When It’s September, It’s December

I experience the calendar year in the following way:

January . . . January . . . January . . . February . . . February . . . February . . . March . . . March . . . March . . . April . . . April . . . April . . . May . . . May . . . June . . . June . . . July . . . July . . . August . . . SeptemberOctoberNovemberDecember.

I’m not sure why, but fall always seems to rocket by for me. Maybe it’s because the final five weeks of the year are so minimally dedicated to work; we always go away for Thanksgiving week and then for two weeks over Xmas/New Year’s. Maybe it’s because there’s a sense of things winding down, even if things aren’t actually winding down? At any rate, that’s how it seems to work for me. Hence my saying: “When it’s September, it’s December.” Blink, my friends, and we’ll be eating pumpkin pie.

I’ve just enjoyed a luxurious week off of work and am girding my loins for the onslaught that awaits me tomorrow. (Why must we all work for money? Why, God, why?) In the meantime, I thought I’d seize this free minute and a half to jot down some recent experiences of culture:

  • Supermensch, Mike Myers’ documentary about agent Shep Gordon. Entertaining, for sure, but disappointing in terms of delivering on its promise. Which was, at least according to Myers on WTF, to paint a portrait of a miracle of a man. “The nicest man I’ve ever met,” according to Myers. Welllll . . . nice in a lot of ways. Good-hearted and easy-going, for sure. But, you know, at least a part-time objectifier of women. (If the main thing you look for in a woman is physical beauty, even in your 60s . . . I feel frustrated with you.) Also, he makes the claim that the car accident that rendered Teddy Prendergast quadriplegic was karma for a scheduled concert, a few weeks earlier, in which Prendergast refused to perform. And that’s . . . just not cool.
  • Bad Feminist. Roxane Gay’s fantastically satisfying collection of essays about gender, race, sexuality and a whole lot more in the media and just generally in society. Deliciously angry, clear, honest, and on-point. She says (many, many) things I’d never thought of in ways I’d never have imagined. She’s informed and sharp and thoughtful and willing to live in the nuance and admit when she’s conflicted—and to allow conflict to be a place of intellectual integrity, as opposed to not having completely worked something out. I don’t always agree with her, but I don’t care in the slightest. All I want is more, more, more!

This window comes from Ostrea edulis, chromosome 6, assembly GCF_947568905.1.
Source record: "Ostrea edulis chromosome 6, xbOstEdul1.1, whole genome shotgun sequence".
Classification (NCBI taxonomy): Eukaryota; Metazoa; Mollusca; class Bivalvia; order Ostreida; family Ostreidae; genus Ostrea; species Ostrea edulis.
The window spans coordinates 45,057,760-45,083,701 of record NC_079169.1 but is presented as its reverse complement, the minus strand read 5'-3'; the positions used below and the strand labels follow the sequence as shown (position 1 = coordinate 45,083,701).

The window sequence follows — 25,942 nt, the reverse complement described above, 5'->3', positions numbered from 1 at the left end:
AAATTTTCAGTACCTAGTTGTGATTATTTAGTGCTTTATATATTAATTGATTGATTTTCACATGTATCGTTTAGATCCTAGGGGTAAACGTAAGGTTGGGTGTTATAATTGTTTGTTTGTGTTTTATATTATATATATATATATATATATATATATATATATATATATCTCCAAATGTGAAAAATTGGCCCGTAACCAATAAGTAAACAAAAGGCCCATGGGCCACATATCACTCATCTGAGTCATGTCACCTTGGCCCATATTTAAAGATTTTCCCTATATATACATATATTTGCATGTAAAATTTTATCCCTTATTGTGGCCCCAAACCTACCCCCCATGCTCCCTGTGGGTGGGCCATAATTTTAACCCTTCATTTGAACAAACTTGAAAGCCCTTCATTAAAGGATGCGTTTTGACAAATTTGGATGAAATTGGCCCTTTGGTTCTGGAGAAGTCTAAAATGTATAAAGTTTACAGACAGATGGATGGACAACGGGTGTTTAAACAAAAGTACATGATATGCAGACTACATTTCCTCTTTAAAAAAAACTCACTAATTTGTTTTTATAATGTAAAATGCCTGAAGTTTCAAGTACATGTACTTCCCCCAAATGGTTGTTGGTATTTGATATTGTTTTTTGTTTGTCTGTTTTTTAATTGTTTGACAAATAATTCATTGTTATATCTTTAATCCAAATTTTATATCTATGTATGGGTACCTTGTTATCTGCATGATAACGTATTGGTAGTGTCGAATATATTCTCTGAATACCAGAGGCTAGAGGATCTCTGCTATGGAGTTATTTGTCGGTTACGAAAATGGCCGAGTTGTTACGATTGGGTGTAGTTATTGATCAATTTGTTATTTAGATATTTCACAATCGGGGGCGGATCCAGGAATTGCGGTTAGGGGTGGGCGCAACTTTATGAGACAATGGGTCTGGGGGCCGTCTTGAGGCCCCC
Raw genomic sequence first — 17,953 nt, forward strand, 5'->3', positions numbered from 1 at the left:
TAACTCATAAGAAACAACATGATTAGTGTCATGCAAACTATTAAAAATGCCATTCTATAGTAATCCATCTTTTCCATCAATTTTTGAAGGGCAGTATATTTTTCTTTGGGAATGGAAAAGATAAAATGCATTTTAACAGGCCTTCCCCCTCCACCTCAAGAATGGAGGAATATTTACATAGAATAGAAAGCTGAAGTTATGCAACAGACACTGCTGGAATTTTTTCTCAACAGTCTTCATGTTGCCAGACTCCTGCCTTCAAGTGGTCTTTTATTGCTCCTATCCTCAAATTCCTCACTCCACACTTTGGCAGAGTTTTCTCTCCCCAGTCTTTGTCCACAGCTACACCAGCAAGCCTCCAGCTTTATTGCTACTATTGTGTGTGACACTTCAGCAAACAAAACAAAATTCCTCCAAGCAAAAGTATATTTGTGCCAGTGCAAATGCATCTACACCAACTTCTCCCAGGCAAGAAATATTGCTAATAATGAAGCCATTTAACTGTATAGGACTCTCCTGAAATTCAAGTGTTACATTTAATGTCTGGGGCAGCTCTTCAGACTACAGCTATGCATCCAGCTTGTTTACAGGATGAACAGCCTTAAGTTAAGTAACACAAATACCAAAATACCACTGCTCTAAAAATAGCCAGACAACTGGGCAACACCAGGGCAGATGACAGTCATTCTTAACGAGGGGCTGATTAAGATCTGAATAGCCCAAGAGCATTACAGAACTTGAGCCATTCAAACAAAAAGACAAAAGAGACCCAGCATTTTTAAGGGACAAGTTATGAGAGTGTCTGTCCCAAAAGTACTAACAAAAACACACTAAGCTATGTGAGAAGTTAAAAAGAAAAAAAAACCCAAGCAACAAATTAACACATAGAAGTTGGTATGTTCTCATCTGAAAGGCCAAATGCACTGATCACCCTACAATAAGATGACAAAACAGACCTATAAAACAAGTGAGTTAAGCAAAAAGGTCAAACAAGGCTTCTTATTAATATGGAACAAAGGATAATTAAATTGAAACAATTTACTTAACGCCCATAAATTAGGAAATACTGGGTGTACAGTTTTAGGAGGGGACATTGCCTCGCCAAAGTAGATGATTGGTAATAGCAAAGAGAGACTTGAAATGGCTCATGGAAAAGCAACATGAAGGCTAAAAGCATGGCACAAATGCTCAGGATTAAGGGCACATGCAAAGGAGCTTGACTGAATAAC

• Lucky Us, Amy Bloom’s latest novel. Whatever Bloom writes is worth reading, in my opinion, but this one made less of an impact than much of her previous work. (The novel before this one, Away, nailed to me to the bed with grief—in addition to rocking me with its skill.) Almost as soon as I fell in love with a character, that character inevitably disappeared from the novel, if not from the world. Maybe precisely because Away dug so deeply into a single character’s perspective, Lucky Us was designed more or less as a multi-narrative, and I rarely like that kind of jumping around. I’m a one-person woman, I suppose.
  • Pygmalion, at Cal Shakes. A solid and enjoyable production, but I wish Shaw had written Higgins differently. With most Shaw plays, your allegiances are always shifting, or maybe just never landing; or maybe it’s more that you can never condemn anyone, even the would-be villains, because everyone is so beautifully and fully characterized. But in this play, it’s pretty obvious that Higgins is a boar. Late in the play, he makes some arguments against manners that would be convincing in someone who wasn’t such a narcissist. But because he’s shown himself to be otherwise unfeeling, his authority is undermined, and we simply side with Eliza. Which is boring. Although—very satisfying ending!
  • Mind of a Chef, Season 1. Totally watchable and fascinating and hungry-making. Even though Chang seems like a fraternity bro who suffers from a bad case of machismo, he’s smart and interesting and knowledgeable and worth it. What I don’t like is that aside from his pastry chef, Christina Tosi, there are basically no women in the entire season. Come on, PBS. You can do better than that. (I see that Season 2 focuses on two chefs, one of whom is a woman. Well, that’s . . . 1 out of 3. Although Season 3 features two male chefs, so now we’re down to 1 out of 5. DO NOT LIKE.)

In other news, I came up with a concept: coincidental empathy. It describes that moment when someone who is not ordinarily empathic suddenly exhibits empathy, but only because s/he has been presented with a situation that is exactly like one in which s/he has previously found her/himself. Good, right? If we add this to my previous concept, event-to-processing ratio (i.e., how long the event was versus how long it takes you to process it), I’m practically halfway to a book. Hey, wait—I just remembered my personal definitions of literary comedy vs. tragedy, i.e., that comedy is when you get the information you need in time, and tragedy is when you don’t. Where’s my book deal?

Time for me to hop on the elliptical! And time for December to get itself here.


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